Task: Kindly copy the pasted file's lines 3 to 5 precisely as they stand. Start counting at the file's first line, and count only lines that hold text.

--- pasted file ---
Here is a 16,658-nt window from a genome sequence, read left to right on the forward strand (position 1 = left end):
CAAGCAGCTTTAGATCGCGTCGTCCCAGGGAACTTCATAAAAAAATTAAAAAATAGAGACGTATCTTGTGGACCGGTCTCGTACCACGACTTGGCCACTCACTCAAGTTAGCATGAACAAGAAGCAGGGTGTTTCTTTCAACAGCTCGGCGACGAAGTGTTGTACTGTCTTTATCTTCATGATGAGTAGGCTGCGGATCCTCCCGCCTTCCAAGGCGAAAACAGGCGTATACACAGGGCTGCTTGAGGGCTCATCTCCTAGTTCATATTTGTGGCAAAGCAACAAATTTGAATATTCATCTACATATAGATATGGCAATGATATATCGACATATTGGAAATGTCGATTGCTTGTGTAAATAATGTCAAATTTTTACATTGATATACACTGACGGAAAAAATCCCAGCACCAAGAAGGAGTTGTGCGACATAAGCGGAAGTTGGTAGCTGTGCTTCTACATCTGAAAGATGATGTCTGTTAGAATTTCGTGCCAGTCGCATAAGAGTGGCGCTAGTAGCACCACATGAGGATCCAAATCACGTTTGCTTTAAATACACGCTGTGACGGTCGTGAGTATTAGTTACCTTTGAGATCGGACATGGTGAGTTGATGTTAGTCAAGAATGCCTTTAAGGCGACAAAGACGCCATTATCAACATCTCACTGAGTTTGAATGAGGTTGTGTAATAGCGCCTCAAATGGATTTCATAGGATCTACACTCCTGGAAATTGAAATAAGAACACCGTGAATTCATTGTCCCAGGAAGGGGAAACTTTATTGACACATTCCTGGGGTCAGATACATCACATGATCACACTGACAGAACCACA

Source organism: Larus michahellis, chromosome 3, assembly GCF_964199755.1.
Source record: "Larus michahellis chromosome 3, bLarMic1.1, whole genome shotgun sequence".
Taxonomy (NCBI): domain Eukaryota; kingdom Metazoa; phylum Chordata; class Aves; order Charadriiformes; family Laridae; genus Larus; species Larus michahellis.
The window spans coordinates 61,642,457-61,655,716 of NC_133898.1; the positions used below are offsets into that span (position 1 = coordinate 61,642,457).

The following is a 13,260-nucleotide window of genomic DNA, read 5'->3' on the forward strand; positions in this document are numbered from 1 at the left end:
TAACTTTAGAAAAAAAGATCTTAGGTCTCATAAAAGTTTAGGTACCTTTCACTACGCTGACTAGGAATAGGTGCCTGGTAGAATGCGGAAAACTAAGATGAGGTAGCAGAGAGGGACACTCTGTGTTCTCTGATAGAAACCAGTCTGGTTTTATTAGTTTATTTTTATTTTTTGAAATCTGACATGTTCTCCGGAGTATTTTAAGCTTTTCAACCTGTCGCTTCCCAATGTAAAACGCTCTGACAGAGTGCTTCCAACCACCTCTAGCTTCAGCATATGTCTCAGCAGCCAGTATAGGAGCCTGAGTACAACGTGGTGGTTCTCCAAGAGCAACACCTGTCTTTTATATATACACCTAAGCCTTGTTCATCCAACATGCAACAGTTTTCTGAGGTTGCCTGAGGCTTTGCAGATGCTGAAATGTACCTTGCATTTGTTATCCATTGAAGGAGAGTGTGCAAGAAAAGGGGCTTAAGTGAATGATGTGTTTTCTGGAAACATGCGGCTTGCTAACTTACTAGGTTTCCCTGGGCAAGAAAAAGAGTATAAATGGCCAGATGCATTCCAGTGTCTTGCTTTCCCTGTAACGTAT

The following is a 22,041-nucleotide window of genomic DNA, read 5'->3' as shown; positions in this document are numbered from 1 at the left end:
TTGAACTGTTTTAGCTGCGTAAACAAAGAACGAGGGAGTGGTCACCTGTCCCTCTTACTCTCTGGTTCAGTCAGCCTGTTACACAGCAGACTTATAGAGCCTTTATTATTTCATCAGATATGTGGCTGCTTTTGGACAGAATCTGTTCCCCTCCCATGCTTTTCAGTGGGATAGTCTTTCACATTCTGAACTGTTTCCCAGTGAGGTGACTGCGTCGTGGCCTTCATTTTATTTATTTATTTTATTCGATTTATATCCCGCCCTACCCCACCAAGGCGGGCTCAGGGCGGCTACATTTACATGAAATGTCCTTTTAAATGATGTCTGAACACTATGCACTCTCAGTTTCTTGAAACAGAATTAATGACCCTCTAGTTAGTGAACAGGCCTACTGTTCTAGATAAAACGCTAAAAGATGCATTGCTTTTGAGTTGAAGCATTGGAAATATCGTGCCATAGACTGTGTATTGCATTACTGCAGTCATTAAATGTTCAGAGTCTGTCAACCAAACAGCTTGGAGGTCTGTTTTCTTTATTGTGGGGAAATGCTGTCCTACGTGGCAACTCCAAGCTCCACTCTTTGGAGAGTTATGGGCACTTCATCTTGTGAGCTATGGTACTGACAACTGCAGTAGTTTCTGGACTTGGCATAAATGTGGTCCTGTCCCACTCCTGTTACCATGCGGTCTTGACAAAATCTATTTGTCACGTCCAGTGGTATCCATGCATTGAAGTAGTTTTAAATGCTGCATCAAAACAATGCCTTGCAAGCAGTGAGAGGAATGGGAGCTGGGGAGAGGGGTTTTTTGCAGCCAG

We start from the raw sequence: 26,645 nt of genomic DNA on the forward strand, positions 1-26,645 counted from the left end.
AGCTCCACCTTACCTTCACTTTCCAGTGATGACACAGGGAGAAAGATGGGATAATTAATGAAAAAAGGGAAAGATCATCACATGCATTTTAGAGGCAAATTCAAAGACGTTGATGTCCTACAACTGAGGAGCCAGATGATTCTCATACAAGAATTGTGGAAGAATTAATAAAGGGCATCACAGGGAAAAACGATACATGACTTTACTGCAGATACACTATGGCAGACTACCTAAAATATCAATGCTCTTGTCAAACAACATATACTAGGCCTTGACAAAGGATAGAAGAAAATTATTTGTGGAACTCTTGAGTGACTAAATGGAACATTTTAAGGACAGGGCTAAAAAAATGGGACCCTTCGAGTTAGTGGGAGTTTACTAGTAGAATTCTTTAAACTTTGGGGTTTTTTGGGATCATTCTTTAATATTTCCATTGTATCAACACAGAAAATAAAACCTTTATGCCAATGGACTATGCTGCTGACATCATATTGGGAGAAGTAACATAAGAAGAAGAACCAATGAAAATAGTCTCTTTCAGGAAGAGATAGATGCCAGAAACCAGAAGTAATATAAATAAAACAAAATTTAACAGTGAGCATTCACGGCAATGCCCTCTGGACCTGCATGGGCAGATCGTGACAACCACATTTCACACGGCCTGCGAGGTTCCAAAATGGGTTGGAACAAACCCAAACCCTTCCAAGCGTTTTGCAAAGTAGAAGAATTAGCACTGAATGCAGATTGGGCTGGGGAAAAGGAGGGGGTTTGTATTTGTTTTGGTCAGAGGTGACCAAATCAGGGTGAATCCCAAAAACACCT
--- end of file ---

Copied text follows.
Source organism: Larus michahellis, chromosome 3, assembly GCF_964199755.1.
Source record: "Larus michahellis chromosome 3, bLarMic1.1, whole genome shotgun sequence".
Taxonomy (NCBI): domain Eukaryota; kingdom Metazoa; phylum Chordata; class Aves; order Charadriiformes; family Laridae; genus Larus; species Larus michahellis.